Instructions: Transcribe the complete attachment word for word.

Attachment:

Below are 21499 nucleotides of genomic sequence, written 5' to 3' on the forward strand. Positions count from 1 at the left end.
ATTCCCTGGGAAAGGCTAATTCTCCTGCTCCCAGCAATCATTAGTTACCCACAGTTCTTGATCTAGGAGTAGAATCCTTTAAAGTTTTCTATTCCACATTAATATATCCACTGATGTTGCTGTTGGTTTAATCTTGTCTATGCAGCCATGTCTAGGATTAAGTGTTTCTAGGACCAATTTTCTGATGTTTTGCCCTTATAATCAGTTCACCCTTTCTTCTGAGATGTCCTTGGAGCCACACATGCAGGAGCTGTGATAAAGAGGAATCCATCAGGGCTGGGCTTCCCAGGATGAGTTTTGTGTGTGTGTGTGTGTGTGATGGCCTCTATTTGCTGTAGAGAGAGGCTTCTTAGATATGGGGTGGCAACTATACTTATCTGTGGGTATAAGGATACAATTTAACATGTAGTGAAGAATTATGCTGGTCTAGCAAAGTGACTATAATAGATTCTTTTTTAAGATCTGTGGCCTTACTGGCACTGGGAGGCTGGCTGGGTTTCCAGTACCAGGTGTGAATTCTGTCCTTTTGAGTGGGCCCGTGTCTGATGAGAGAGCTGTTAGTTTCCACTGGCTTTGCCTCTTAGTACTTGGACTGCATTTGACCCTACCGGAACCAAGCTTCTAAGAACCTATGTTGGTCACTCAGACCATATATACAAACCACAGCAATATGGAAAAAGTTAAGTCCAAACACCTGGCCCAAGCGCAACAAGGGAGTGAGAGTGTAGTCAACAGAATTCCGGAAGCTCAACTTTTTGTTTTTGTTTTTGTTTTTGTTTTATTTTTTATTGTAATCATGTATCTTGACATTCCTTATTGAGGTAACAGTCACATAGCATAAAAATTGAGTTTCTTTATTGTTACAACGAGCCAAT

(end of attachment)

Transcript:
Below are 21499 nucleotides of genomic sequence, written 5' to 3' on the forward strand. Positions count from 1 at the left end.
ATTCCCTGGGAAAGGCTAATTCTCCTGCTCCCAGCAATCATTAGTTACCCACAGTTCTTGATCTAGGAGTAGAATCCTTTAAAGTTTTCTATTCCACATTAATATATCCACTGATGTTGCTGTTGGTTTAATCTTGTCTATGCAGCCATGTCTAGGATTAAGTGTTTCTAGGACCAATTTTCTGATGTTTTGCCCTTATAATCAGTTCACCCTTTCTTCTGAGATGTCCTTGGAGCCACACATGCAGGAGCTGTGATAAAGAGGAATCCATCAGGGCTGGGCTTCCCAGGATGAGTTTTGTGTGTGTGTGTGTGTGTGATGGCCTCTATTTGCTGTAGAGAGAGGCTTCTTAGATATGGGGTGGCAACTATACTTATCTGTGGGTATAAGGATACAATTTAACATGTAGTGAAGAATTATGCTGGTCTAGCAAAGTGACTATAATAGATTCTTTTTTAAGATCTGTGGCCTTACTGGCACTGGGAGGCTGGCTGGGTTTCCAGTACCAGGTGTGAATTCTGTCCTTTTGAGTGGGCCCGTGTCTGATGAGAGAGCTGTTAGTTTCCACTGGCTTTGCCTCTTAGTACTTGGACTGCATTTGACCCTACCGGAACCAAGCTTCTAAGAACCTATGTTGGTCACTCAGACCATATATACAAACCACAGCAATATGGAAAAAGTTAAGTCCAAACACCTGGCCCAAGCGCAACAAGGGAGTGAGAGTGTAGTCAACAGAATTCCGGAAGCTCAACTTTTTGTTTTTGTTTTTGTTTTTGTTTTATTTTTTATTGTAATCATGTATCTTGACATTCCTTATTGAGGTAACAGTCACATAGCATAAAAATTGAGTTTCTTTATTGTTACAACGAGCCAAT